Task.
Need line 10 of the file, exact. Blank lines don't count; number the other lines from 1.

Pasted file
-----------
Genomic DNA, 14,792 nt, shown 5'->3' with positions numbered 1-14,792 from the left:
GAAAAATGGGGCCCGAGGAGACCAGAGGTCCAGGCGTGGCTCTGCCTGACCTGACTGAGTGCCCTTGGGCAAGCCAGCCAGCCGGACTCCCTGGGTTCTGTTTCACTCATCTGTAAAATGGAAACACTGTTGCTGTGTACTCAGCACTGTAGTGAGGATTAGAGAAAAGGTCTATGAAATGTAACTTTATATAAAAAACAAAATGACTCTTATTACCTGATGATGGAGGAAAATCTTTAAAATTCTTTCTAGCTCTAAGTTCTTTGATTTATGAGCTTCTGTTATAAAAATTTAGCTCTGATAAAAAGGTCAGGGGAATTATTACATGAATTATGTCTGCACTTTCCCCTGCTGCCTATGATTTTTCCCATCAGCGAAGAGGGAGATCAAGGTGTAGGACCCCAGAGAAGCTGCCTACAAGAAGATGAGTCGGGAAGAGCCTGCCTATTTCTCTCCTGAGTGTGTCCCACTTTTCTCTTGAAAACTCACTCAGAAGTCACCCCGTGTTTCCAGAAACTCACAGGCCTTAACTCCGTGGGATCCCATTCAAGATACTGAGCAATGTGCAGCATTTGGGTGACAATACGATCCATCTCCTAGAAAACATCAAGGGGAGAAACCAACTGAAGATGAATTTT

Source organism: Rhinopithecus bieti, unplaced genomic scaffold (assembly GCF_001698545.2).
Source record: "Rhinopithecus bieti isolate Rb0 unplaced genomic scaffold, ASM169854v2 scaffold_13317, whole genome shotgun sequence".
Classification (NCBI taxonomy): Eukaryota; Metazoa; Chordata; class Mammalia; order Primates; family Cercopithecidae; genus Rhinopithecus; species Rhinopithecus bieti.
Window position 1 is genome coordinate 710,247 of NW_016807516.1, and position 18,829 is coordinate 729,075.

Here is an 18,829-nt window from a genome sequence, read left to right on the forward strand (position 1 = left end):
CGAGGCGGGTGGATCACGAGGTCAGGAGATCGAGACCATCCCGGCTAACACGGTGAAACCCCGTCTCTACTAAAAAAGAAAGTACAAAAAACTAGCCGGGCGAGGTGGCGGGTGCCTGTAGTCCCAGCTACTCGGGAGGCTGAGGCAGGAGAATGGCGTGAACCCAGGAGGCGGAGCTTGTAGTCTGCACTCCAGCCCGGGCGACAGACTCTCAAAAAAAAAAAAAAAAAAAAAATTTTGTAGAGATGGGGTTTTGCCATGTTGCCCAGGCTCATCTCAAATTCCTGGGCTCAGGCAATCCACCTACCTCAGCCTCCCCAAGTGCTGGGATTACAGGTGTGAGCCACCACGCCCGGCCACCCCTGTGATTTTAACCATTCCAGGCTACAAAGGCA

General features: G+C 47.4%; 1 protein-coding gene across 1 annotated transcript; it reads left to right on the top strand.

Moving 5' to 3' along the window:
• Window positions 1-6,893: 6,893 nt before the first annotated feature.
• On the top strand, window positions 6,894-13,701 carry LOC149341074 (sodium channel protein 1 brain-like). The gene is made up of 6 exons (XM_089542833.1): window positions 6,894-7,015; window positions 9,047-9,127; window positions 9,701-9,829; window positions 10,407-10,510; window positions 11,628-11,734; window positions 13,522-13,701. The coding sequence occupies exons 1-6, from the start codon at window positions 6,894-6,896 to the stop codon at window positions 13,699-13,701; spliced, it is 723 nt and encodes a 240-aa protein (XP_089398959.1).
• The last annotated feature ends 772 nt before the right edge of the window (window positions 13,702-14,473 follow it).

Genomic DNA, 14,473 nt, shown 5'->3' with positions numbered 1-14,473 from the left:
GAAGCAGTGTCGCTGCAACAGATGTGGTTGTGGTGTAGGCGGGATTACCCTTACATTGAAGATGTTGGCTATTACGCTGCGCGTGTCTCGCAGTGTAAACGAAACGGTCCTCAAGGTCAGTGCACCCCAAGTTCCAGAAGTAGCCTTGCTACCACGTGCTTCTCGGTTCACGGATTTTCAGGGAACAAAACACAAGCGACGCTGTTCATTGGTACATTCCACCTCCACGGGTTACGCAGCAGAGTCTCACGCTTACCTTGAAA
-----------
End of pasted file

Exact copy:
Moving 5' to 3' along the window: